Marina Vasilara Gotelenne Piaton


Civil society, as a form of collective action, is a means of getting closer to direct democracy, and a way in which representative democracy, as found in modern societies, can be complemented by giving the space to groups and individuals to work together and express their voice that would otherwise not be heard directly. These issues are non-exhaustive but could include watchdog functions, service provision, research and awareness and in general mobilising citizens to take action about issues that concern them. Civil society action in Cyprus is not a new concept but one that has been quite controversial in the past few years. The reasons for its slow growth may be inherent confusions in society about its role, the role of the state and the role of political parties. Moreover, the institutional framework regarding civil society work is not clear and often proves to be more of a burden than a supporter in terms of promoting an enabling environment for the sector to grow. UNDP-ACT and its predecessor the UNOP’s Bicommunal Development Programme have been working with civil society on the island for almost 10 years to empower it to have a voice. In 2005, UNDP-ACT undertook a study of the state of civil society on the island based on the CIVICUS methodology to determine its features and study possible ways to address the structural problems facing it.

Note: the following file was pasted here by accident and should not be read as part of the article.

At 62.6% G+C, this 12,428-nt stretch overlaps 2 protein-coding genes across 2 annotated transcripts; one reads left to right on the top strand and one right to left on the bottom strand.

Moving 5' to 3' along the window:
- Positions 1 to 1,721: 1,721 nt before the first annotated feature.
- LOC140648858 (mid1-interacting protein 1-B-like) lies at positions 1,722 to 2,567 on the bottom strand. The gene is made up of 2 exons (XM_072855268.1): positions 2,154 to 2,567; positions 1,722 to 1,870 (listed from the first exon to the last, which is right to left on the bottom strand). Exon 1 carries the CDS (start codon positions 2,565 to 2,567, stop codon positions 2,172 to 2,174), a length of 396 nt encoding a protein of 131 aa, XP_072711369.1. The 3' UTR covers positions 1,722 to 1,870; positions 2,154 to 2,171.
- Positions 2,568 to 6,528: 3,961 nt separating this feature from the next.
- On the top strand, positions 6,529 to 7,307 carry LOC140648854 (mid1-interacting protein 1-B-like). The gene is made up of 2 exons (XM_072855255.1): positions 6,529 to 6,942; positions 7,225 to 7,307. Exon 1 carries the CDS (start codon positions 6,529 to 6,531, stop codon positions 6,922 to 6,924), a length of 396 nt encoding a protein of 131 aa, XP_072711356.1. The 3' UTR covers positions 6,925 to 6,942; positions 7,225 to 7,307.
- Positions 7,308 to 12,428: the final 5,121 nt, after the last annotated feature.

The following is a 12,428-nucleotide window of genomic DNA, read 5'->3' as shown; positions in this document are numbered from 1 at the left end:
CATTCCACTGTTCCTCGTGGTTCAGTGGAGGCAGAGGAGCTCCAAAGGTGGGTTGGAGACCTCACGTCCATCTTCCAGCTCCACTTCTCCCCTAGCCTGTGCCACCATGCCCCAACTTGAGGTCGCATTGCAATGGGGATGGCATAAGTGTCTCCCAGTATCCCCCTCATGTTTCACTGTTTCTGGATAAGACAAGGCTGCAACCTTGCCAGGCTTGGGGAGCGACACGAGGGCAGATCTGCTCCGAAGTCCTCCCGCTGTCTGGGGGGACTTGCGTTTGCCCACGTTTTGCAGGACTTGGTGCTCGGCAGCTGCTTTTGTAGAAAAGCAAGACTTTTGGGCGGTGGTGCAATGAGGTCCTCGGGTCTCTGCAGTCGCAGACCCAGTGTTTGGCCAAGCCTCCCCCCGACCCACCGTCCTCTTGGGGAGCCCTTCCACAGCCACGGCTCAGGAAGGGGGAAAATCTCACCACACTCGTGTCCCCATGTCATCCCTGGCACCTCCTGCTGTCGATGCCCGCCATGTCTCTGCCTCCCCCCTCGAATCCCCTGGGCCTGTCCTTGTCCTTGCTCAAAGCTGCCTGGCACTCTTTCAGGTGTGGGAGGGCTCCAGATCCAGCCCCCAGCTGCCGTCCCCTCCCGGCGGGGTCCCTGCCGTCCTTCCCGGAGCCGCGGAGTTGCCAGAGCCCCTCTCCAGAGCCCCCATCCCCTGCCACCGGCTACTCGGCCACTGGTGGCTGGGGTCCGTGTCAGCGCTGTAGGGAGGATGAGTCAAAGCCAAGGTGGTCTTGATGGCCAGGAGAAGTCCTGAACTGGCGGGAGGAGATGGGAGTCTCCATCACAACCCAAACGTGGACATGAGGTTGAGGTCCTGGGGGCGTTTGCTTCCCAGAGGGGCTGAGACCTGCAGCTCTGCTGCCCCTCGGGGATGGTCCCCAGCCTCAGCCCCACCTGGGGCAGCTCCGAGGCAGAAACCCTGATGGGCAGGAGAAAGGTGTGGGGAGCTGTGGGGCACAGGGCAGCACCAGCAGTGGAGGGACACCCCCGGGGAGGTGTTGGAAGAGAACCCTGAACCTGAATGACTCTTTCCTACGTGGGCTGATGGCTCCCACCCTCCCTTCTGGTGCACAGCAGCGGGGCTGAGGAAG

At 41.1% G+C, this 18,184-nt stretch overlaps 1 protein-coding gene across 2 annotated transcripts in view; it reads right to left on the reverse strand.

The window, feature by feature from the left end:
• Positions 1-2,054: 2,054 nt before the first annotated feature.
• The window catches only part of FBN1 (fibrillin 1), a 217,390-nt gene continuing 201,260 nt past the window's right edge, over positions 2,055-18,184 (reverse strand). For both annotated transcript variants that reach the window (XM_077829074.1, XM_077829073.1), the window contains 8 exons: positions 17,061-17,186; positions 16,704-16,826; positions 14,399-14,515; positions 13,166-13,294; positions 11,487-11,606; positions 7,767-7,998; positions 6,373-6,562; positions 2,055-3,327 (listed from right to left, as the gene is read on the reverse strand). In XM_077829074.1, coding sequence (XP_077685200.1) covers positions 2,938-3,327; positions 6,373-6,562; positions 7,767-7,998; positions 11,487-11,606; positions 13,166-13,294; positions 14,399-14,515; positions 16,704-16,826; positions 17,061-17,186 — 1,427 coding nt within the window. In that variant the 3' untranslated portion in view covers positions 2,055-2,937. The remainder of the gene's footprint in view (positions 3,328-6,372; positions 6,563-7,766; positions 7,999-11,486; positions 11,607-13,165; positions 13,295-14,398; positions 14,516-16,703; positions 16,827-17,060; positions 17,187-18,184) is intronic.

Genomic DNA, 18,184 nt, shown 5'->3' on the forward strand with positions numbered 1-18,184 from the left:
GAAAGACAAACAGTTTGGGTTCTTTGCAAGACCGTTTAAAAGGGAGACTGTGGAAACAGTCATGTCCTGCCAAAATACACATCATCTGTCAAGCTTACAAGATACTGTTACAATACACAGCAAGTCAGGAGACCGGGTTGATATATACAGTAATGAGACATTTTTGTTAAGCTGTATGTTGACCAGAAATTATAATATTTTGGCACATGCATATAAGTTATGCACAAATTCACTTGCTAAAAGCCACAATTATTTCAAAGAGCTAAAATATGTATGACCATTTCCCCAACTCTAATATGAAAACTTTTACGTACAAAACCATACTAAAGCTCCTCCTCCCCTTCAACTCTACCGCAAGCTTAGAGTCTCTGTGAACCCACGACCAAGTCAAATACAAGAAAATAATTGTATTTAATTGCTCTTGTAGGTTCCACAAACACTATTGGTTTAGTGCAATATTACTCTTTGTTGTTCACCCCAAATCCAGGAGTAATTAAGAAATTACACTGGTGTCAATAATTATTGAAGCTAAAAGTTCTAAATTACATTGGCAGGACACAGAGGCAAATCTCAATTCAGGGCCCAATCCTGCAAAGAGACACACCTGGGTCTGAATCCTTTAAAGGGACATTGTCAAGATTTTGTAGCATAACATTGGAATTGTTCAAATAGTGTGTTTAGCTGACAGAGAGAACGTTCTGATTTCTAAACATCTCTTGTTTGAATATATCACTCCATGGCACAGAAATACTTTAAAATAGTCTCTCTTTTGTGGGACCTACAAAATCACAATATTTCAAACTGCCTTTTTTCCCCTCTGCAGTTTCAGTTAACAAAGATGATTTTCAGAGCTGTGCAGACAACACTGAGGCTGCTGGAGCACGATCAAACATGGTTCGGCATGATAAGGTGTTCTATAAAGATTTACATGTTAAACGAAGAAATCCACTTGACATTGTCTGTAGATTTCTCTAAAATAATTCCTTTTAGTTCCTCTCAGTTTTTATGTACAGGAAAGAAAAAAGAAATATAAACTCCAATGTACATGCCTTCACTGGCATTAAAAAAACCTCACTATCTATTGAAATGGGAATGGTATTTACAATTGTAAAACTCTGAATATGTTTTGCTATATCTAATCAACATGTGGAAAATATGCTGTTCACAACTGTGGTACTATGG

civil society, Cyprus, democracy, citizen participation, United Nations, civics (or civic education), civic organizations, active citizenship, civil societyorganizations, non-governmental organisations

Broome, B. (2005) Building Bridges across the Green Line. Nicosia, Cyprus, UNDP.

CIVICUS (2005) ‘An Assessment of Civil Society in Cyprus, a Map for the Future’.

Council of Europe (2007) Recommendation CM/Rec(2007)14 of the Committee of Ministers to member states on the legal status of non-governmental organisations in Europe (Adopted by the Committee of Ministers on 10 October 2007).

Dehousse, R. (2003) ‘Beyond Representative Democracy: Constitutionalism in a Polycentric Polity’ in Weiler and Wind (eds.), European Constitutionalism Beyond the State. Cambridge, Cambridge University Press.

Elazar, D.J. (1995) ‘The Use of Direct Democracy (Referenda and Plebiscites) in Modern Government’ [http://www.jcpa.org].

Fries, R. (2003) ’The Legal Environment of Civil Society‘ in Kaldor, M., Anheier, H. and Glasius, M. (eds.), Global Civil Society.

General Assembly of the United Nations (1998) ‘Declaration on the Right and Responsibility of Individuals, Groups and Organs of Society to Promote and Protect Universally Recognised Human Rights and Fundamental Freedoms’. Resolution (A/RES/53/144).

ICNL for OSI (1997) ‘Guideline for Law Affecting Civic Organisations’. New York, Open Society Institute.

Mosse, Cl. (1971) ’Histoire d’une Democratie, Athenes, des Origines‘, Le Seuil.

Rosenthal, A. (1997) ’The Decline of Representative Democracy: Process, Participation, and Power in State Legislatures‘, Congressional Quarterly, Inc.

Singer, P. (1973) Democracy and Disobedience. London, Oxford University Press.

UNDP (2001) UNDP and Civil Society Organisations, a Policy of Engagement.

UNDP-ACT (2007) ‘Where There is A Will There is a Way’, International Civil Society Fair Newspaper supplement.

How to Cite

“The Role of Civil Society in Cyprus”. 2018. Cyprus Review 19 (2): 107-21. https://cyprusreview.org/index.php/cr/article/view/273.